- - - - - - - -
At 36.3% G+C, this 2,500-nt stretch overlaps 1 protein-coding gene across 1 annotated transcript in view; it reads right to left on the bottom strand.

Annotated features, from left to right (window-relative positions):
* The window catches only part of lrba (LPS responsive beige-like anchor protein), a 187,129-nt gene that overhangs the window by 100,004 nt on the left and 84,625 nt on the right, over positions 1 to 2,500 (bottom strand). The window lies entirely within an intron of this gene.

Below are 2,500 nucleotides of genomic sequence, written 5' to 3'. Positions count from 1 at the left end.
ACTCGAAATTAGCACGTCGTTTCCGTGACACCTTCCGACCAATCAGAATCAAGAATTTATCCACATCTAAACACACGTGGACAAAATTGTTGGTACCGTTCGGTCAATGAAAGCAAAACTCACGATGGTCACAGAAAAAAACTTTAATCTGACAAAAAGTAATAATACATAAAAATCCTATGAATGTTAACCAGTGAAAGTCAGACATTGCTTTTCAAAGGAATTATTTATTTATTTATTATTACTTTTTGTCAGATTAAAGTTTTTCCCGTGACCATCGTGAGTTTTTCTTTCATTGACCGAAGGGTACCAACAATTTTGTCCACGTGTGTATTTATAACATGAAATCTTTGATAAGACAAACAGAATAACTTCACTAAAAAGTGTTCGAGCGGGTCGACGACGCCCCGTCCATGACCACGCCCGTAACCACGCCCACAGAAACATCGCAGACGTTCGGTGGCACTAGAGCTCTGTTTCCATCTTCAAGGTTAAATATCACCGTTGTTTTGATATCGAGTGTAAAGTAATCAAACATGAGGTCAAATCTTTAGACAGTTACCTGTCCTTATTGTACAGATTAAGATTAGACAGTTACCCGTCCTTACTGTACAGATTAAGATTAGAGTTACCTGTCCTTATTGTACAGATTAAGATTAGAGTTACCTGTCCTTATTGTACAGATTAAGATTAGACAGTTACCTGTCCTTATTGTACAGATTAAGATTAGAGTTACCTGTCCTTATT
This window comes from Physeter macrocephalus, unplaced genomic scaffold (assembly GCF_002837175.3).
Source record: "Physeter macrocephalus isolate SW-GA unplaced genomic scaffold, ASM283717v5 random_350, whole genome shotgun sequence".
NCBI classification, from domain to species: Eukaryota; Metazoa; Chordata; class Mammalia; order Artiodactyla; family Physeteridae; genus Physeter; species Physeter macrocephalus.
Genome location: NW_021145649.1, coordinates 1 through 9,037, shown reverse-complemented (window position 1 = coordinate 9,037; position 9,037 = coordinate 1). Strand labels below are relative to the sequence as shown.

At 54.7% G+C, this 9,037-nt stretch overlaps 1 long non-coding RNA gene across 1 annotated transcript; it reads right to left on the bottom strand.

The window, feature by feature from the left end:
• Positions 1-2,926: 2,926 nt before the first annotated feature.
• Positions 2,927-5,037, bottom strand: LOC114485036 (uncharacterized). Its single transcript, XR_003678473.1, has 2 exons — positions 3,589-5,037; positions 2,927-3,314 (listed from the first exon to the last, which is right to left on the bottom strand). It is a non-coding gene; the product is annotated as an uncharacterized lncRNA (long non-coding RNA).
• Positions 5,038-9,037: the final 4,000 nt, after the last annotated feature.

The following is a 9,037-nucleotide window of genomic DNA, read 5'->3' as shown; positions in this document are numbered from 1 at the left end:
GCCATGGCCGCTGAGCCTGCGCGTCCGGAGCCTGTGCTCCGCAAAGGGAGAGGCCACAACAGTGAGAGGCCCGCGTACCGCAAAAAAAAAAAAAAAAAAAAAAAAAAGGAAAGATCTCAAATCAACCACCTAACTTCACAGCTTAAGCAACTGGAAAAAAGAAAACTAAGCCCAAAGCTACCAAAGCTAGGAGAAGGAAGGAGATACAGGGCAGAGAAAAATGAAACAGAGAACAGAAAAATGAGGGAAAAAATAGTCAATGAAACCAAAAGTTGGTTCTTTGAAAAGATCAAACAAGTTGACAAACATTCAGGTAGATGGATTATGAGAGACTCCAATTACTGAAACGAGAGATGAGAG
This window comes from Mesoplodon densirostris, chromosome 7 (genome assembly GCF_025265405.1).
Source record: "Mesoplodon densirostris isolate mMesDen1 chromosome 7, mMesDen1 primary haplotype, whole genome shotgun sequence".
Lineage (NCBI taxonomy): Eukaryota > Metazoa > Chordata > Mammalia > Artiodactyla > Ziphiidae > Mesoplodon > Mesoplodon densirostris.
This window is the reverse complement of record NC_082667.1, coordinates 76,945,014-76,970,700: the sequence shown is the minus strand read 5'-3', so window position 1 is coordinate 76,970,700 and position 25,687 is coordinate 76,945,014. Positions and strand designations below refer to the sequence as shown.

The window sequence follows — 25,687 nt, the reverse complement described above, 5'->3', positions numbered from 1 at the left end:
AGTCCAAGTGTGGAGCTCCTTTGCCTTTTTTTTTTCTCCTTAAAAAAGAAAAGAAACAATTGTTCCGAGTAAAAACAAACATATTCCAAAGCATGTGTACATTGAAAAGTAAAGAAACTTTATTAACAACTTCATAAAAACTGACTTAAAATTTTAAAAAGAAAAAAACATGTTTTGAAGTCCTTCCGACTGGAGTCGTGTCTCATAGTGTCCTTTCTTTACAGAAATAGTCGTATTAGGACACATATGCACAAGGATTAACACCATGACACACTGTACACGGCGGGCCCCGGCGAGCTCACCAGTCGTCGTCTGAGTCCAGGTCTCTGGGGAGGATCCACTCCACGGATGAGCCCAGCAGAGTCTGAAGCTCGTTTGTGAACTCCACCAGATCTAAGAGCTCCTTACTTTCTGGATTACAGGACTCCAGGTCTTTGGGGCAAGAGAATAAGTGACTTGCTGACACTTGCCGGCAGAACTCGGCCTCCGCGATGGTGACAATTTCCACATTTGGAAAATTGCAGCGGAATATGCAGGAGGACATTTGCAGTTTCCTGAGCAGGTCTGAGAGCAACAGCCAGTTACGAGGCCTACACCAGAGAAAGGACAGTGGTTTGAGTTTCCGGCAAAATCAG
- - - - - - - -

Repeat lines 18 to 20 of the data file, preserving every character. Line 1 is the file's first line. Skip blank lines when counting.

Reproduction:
Source record: "Mesoplodon densirostris isolate mMesDen1 chromosome 7, mMesDen1 primary haplotype, whole genome shotgun sequence".
Lineage (NCBI taxonomy): Eukaryota > Metazoa > Chordata > Mammalia > Artiodactyla > Ziphiidae > Mesoplodon > Mesoplodon densirostris.
This window is the reverse complement of record NC_082667.1, coordinates 76,945,014-76,970,700: the sequence shown is the minus strand read 5'-3', so window position 1 is coordinate 76,970,700 and position 25,687 is coordinate 76,945,014. Positions and strand designations below refer to the sequence as shown.